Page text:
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The New Patio at Sloan's Is Built for Outdoor Dining

The view from outside the Patio's heated tent.EXPAND
The view from outside the Patio's heated tent.
Linnea Covington
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Opening a new restaurant or bar at this stage in 2020 seems far from ideal, but that hasn't stopped a handful of entrepreneurs from doing so, including the team behind The Patio at Sloan's, at 4032 West 17th Avenue.

"People are really excited to have us here," says Damien McHugh, the Patio's general manager. "We even have a neighbor who objected to the liquor license who's now a regular."

Located right across 17th from Sloan's Lake, the spot is a sure draw for the groups of moms strolling their babies around the lake, thirsty folks walking their dogs, other park-goers and anyone living in the newly minted complexes surrounding the south side of the eatery. The owners also claim that the Patio is closer to a lake than any other bar or restaurant in Denver, so the views are great. On paper, the setting makes perfect sense for the neighborhood, and until Odell Brewing Co. opens its outpost in the Kuhlman Building next door, the bar has little to no competition. But with winter setting in and the pandemic shutting down indoor dining, things haven't gone quite as planned.

The back of the building hosts a bunch of distanced picnic tables.EXPAND
The back of the building hosts a bunch of distanced picnic tables.
Linnea Covington

"It was tough, though the toughest part was not knowing what was happening," says McHugh, who has managed several other establishments, including Ophelia's Electric Soapbox. "Hopefully the next time you're back, it can be packed."

Not that the Patio is empty; on a cold December night we visited the tented outdoor portion and watched as each of the distanced tables filled up with people. It was certainly chilly, but dressed in winter coats, hats and sometimes gloves, customers didn't appear bothered much by the crisp air. Warming whiskey cocktails and steaming plates of super-spicy meatballs didn't hurt.

Chef Brendon Flood prepares an array of simple, comforting dishes with flavors from all over the world.EXPAND
Chef Brendon Flood prepares an array of simple, comforting dishes with flavors from all over the world.
Linnea Covington

Behind the food is chef Brendon Flood, formerly of Bistro Vendôme and the now-closed Mario's Ocean Club. The chef has added an array of international dishes, such as jerk chicken, eggplant curry and falafel. But even if some of the menu items have never shared a table together, Flood keeps balance in mind so that everything pairs up harmoniously. So you can load up with pimento cheese, spicy cumin-lamb meatballs, zangi (a style of Japanese fried chicken) and Brazilian pao de queijo (cheesy buns).

"We wanted Brendon to do international cuisine and a spin on tapas that weren't tapas," says co-owner Ciaran O'brien, who adds that the menu will soon have even more choices, such as brisket meatloaf and Nashville-style hot chicken.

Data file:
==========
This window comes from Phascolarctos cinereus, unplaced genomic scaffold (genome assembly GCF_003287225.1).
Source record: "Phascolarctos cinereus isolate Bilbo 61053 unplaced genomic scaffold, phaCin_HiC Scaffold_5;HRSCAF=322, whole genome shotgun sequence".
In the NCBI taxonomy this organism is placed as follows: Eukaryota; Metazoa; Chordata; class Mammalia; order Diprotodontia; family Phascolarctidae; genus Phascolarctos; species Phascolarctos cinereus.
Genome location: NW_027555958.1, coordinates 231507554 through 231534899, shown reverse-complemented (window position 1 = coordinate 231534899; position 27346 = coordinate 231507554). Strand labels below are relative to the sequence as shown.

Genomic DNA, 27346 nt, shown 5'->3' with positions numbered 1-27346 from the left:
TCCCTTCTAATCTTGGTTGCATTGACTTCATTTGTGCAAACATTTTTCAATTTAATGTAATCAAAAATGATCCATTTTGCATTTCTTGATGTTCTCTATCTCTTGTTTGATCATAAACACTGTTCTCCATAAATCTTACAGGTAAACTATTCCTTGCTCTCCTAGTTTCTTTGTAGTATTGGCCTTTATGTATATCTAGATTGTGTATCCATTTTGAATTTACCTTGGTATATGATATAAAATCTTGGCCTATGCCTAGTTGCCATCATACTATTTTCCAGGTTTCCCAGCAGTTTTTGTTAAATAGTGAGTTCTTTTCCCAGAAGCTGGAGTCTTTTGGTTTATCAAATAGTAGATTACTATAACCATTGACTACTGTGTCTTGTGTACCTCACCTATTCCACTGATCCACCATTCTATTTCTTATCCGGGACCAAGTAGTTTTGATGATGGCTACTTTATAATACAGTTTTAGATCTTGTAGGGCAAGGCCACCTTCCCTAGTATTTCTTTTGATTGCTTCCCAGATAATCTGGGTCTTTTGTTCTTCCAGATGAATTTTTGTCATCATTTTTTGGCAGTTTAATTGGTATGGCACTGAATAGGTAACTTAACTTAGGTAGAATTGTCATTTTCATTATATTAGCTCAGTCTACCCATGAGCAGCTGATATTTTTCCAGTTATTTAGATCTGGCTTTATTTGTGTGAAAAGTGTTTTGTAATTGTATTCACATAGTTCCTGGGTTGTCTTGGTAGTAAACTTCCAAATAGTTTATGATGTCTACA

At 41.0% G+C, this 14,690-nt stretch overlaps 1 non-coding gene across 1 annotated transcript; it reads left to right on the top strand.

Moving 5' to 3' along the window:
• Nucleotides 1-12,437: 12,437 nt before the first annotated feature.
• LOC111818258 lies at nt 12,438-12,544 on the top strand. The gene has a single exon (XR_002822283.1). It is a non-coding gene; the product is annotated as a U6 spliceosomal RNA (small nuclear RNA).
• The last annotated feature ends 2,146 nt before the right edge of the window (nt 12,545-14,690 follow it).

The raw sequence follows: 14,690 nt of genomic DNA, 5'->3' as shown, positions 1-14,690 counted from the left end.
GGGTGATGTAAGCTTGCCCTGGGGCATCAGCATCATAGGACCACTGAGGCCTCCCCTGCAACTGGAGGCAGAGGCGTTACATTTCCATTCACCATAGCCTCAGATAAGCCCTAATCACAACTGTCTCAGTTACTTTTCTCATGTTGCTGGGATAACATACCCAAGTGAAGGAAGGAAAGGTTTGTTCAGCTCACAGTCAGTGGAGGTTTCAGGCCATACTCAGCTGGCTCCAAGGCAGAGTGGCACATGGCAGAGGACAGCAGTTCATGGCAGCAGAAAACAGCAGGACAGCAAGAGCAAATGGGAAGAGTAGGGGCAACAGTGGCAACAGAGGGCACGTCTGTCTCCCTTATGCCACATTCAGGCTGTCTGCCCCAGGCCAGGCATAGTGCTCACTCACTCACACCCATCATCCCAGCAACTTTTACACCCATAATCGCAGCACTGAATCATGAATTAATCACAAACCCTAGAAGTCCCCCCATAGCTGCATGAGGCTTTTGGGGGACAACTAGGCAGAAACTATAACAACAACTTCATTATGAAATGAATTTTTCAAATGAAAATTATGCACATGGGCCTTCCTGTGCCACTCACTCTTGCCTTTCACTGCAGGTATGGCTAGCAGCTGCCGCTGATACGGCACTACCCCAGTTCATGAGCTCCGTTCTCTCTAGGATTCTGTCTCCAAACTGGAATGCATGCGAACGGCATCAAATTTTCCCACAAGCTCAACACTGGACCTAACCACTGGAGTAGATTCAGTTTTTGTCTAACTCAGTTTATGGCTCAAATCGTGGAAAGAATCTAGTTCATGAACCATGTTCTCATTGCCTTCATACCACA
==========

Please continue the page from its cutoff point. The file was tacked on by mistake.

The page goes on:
Fine classic cocktails with a twist are the focus of the drink menu.EXPAND
Fine classic cocktails with a twist are the focus of the drink menu.
Linnea Covington

The cocktail menu comes courtesy of Proof Productions, a consulting group started by Nick Touch of the Family Jones, and Chad Michael George, who has run several restaurants and bars around Denver. The idea, says Touch, was to make variations of classic porch pounders, such as the Slo-Hi G&T, with Woody Creek Gin, Q Tonic and seasonal fresh fruit and herbs; the Patio Smash, with Family Jones American Whiskey, lemon and Teakoe blackberry tea; and a frozen Irish coffee made with Pablo's Coffee (Touch says a hot version is coming soon). The Patio also has its own house hard seltzer on tap made with vodka and flavored teas.

Sipping an Old Fashioned in the festive tent.EXPAND
Sipping an Old Fashioned in the festive tent.
Linnea Covington

While the tent was almost as full as it could be (with tables spaced far apart), things got off to a rough start when the Patio opened on October 26, since a positive COVID test led to a twelve-day closing and quarantine. And once the place was ready to get back to business, indoor dining was banned after only two days of service, on November 20. On the upside, the outdoor patio and cold-weather tent was always part of the plan, so it was ready to go when the interior closed.

A very large plate of pimento cheese.EXPAND
A very large plate of pimento cheese.
Linnea Covington

As the name indicates, a patio was always going to be a big part of the eatery's identity, says McHugh, though he envisioned a much more crowded scene to help keep things warm. "I feel like we did a good job," he adds, "and I really hope come springtime, we will be giving everyone our best selves."

The Patio is open from 7 to 11 a.m. daily for breakfast and coffee, then switches over to the lunch and dinner menu until closing at 8 p.m. Takeout is available too, including cocktails. Visit the Patio's website for details and menus, and call 303-600-8386 to place your order.

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